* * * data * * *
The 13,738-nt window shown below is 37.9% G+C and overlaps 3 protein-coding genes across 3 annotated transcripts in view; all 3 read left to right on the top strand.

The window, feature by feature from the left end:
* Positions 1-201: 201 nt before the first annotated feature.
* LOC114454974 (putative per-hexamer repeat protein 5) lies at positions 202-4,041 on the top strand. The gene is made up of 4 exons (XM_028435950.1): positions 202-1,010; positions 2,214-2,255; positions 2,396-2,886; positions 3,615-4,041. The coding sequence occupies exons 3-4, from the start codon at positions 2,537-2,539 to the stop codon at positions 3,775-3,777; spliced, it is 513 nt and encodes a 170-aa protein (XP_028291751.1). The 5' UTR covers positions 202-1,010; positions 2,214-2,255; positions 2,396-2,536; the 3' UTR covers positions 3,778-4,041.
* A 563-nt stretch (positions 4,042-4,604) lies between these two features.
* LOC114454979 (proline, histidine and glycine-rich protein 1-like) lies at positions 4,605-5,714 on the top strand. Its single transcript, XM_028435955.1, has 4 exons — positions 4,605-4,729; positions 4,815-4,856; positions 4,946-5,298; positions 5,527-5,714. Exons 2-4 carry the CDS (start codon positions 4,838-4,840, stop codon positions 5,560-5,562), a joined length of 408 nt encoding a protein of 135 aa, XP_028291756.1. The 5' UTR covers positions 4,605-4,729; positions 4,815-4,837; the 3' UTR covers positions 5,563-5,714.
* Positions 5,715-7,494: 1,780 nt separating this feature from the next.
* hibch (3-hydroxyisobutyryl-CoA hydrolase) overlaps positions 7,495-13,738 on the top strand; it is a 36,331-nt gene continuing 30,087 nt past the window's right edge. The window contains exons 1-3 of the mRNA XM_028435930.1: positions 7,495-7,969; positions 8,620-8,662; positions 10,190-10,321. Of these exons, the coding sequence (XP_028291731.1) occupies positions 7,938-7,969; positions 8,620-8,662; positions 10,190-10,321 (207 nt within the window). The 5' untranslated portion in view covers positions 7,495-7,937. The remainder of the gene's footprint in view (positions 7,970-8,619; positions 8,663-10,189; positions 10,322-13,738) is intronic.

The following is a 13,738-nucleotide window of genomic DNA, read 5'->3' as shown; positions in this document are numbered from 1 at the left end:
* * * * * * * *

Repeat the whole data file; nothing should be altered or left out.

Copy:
The 13,738-nt window shown below is 37.9% G+C and overlaps 3 protein-coding genes across 3 annotated transcripts in view; all 3 read left to right on the top strand.

The window, feature by feature from the left end:
* Positions 1-201: 201 nt before the first annotated feature.
* LOC114454974 (putative per-hexamer repeat protein 5) lies at positions 202-4,041 on the top strand. The gene is made up of 4 exons (XM_028435950.1): positions 202-1,010; positions 2,214-2,255; positions 2,396-2,886; positions 3,615-4,041. The coding sequence occupies exons 3-4, from the start codon at positions 2,537-2,539 to the stop codon at positions 3,775-3,777; spliced, it is 513 nt and encodes a 170-aa protein (XP_028291751.1). The 5' UTR covers positions 202-1,010; positions 2,214-2,255; positions 2,396-2,536; the 3' UTR covers positions 3,778-4,041.
* A 563-nt stretch (positions 4,042-4,604) lies between these two features.
* LOC114454979 (proline, histidine and glycine-rich protein 1-like) lies at positions 4,605-5,714 on the top strand. Its single transcript, XM_028435955.1, has 4 exons — positions 4,605-4,729; positions 4,815-4,856; positions 4,946-5,298; positions 5,527-5,714. Exons 2-4 carry the CDS (start codon positions 4,838-4,840, stop codon positions 5,560-5,562), a joined length of 408 nt encoding a protein of 135 aa, XP_028291756.1. The 5' UTR covers positions 4,605-4,729; positions 4,815-4,837; the 3' UTR covers positions 5,563-5,714.
* Positions 5,715-7,494: 1,780 nt separating this feature from the next.
* hibch (3-hydroxyisobutyryl-CoA hydrolase) overlaps positions 7,495-13,738 on the top strand; it is a 36,331-nt gene continuing 30,087 nt past the window's right edge. The window contains exons 1-3 of the mRNA XM_028435930.1: positions 7,495-7,969; positions 8,620-8,662; positions 10,190-10,321. Of these exons, the coding sequence (XP_028291731.1) occupies positions 7,938-7,969; positions 8,620-8,662; positions 10,190-10,321 (207 nt within the window). The 5' untranslated portion in view covers positions 7,495-7,937. The remainder of the gene's footprint in view (positions 7,970-8,619; positions 8,663-10,189; positions 10,322-13,738) is intronic.

The following is a 13,738-nucleotide window of genomic DNA, read 5'->3' as shown; positions in this document are numbered from 1 at the left end: